Consider first, that as this spiritual conception and birth of Christ is to be perfected in our interior, so in order to dispose ourselves effectually for so great a happiness, and that it may continue with us into life everlasting, by our abiding always in Christ, and Christ’s abiding always in us, we must be ever jealous of the purity of the interior powers of the soul. ‘All the glory of the king’s daughter (the Christian soul) is within,’ Ps. xliv.; there is to be the residence of the Lord of glory; the beauty of the interior is to attract him thither; and this beauty depends upon keeping these inward powers of the soul in a proper state of purity. See then, Christians, if you desire to have Christ with you, that you take proper care:
– 1. To purify your understanding from all its errors, false opinions, and affected ignorances, by obliging it to open its eyes to the light of divine truths, in the exercise of meditation and mental prayer; 2. To purify your memory from all its impertinent amusements, distractions, and evagations, by accustoming it to the remembrance of God, and a recollection of thought; 3. To purify your will from all its disorderly affections, by fixing your heart upon solid and eternal goods, but especially upon your sovereign good, which is God himself. Thus shall your whole souls be agreeable to him.
Consider 2ndly, that one of the greatest enemies to this interior purity, (which is so necessary to bring Christ into our souls, and to fix him there,) is that unhappy dissipation of mind, in which many Christians pass their days, always thinking, but very seldom thinking on anything to the purpose. Alas! ’tis too true that the minds of the generality of men are a constant thoroughfare of vain amusements, of empty, idle, impertinent thoughts, succeeding one another all the day long, and leaving little or no room for God, or the things of God and the soul, to come in, or to make any lasting impression. Thus the inward castle is left quite unguarded, and the enemy has free access to come and rifle, and even murder the soul at pleasure, by suggesting a variety of criminal thoughts, which are admitted without resistance, through the supine carelessness and licentiousness of the mind; whilst on the other hand, the divine grace is shut out from such souls, by their whole attention being engaged by these toys and trifles; so that when God would come, and would visit them, they are not at home for him, but are going gadding abroad after other impertinences. See, my soul, if this be not thy case; and if it be, seek a remedy without delay, or there will be no room for Christ in thee. Now, the only remedy is a recollection of spirit, and an attention to God in all thy ordinary actions and employments.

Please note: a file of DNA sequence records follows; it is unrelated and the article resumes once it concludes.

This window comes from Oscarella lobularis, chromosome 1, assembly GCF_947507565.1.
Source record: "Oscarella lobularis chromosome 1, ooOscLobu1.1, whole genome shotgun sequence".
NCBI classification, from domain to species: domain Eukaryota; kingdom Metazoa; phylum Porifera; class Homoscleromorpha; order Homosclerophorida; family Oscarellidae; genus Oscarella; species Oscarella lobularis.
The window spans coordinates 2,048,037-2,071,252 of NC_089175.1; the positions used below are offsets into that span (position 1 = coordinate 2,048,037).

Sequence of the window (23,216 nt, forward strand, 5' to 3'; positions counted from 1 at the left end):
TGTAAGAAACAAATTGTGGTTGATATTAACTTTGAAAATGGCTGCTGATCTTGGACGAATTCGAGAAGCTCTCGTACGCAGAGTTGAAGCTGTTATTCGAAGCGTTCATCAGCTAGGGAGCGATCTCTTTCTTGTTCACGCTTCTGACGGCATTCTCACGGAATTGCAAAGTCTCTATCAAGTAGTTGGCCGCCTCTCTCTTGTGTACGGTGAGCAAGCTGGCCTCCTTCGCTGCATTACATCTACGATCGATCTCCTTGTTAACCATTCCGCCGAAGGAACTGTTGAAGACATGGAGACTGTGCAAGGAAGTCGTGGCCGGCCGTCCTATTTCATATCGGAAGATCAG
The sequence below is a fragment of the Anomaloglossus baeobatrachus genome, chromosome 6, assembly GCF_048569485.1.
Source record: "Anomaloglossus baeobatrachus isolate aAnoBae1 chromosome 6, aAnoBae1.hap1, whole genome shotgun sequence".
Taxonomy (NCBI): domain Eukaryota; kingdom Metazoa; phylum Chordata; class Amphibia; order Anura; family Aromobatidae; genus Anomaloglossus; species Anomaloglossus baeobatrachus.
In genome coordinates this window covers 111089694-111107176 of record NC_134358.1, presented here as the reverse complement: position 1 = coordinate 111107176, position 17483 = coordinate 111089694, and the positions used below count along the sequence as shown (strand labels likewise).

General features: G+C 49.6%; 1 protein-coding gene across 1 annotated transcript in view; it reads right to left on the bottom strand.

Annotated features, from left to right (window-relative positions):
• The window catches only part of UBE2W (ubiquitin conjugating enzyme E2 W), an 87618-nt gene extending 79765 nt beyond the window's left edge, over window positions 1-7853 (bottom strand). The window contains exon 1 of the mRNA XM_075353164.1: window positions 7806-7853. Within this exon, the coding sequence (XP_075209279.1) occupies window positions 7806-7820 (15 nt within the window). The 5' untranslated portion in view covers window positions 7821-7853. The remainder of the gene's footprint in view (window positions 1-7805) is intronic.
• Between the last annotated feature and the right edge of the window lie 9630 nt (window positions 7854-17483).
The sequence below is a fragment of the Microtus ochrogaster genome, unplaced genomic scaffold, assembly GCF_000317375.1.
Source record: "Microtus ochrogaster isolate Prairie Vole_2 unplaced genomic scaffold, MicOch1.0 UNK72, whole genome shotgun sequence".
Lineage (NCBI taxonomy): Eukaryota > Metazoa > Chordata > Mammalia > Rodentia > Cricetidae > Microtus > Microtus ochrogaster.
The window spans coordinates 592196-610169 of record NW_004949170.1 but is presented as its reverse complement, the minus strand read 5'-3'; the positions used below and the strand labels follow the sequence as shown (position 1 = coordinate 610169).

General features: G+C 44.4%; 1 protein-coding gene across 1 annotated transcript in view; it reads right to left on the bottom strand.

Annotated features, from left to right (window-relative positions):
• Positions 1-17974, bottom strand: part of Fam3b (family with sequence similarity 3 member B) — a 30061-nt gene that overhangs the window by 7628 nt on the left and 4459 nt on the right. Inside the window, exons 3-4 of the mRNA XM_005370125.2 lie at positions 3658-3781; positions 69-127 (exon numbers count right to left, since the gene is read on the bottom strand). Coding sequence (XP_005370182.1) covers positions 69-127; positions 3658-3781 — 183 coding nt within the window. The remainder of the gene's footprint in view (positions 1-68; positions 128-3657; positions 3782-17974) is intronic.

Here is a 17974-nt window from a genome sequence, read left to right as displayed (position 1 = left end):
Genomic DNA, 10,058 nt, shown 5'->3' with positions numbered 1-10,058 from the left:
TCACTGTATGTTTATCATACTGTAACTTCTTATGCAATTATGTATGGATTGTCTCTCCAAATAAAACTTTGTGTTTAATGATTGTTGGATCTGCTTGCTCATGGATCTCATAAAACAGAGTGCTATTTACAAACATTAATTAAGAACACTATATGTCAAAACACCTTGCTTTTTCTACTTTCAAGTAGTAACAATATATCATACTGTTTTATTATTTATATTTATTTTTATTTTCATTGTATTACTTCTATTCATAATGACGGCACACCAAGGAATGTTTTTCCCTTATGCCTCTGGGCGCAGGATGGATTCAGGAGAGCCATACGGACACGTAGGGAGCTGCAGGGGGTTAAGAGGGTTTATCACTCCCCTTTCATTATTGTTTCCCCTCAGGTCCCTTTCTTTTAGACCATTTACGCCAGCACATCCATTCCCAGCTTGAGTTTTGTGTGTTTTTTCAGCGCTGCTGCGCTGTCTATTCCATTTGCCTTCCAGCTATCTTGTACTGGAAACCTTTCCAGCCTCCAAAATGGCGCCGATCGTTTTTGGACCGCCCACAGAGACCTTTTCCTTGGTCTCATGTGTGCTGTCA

Consider 3rdly, that if it be so necessary, in order to conceive and to bring forth Christ in thy interior, to maintain the purity of thy mind, by recollection of thought, it must be no less necessary to maintain also the purity of thy heart, by banishing from thence all disorderly affections; for these are no less apt to disqualify the soul for this spiritual conception and birth of Christ in her; they are no less unclean and disagreeable in his eyes, and no less opposite to his reign. Neither can the purity of the mind and of the thought be maintained without the purity of the affection and of the heart, for the mind and the thought are generally bent upon such objects as the heart affects – we think most upon what we love most; and therefore if the affections of our heart are impure, our thoughts will also be impure; for where our treasure is, there both our hearts and our thoughts will be. Now that love alone is pure, which makes God its treasure; and all such affections are impure as take off the heart from God, and make it seek its treasure in something that is not God, or which at least divides the heart between God and the creature. And these are the disorderly affections that must be banished in order to dispose the soul for Christ.
Conclude to examine well, and to set thy interior in order, particularly with regard to these two branches of purity, viz.: the purity of the mind and the purity of the heart. For Christ will not come to be spiritually born in any soul, or to make his abode in any soul where he is not allowed to be sole master both of the mind and of the heart. Therefore the mind must be set free from the servitude of useless thoughts and impertinent amusements, and the heart from the servitude of misplaced affections, and every fond, sensual, worldly, or distracting love, to make place for the birth of Christ, and his reign in the soul. The soul that desires to have Christ with her, must endeavour to be like the spouse in the canticles, a garden enclosed, a fountain sealed up. Dissipation of thought, and all disorderly affections, bring such company into the soul as the Son of God will not endure.
— A meditation by Bishop Challoner.
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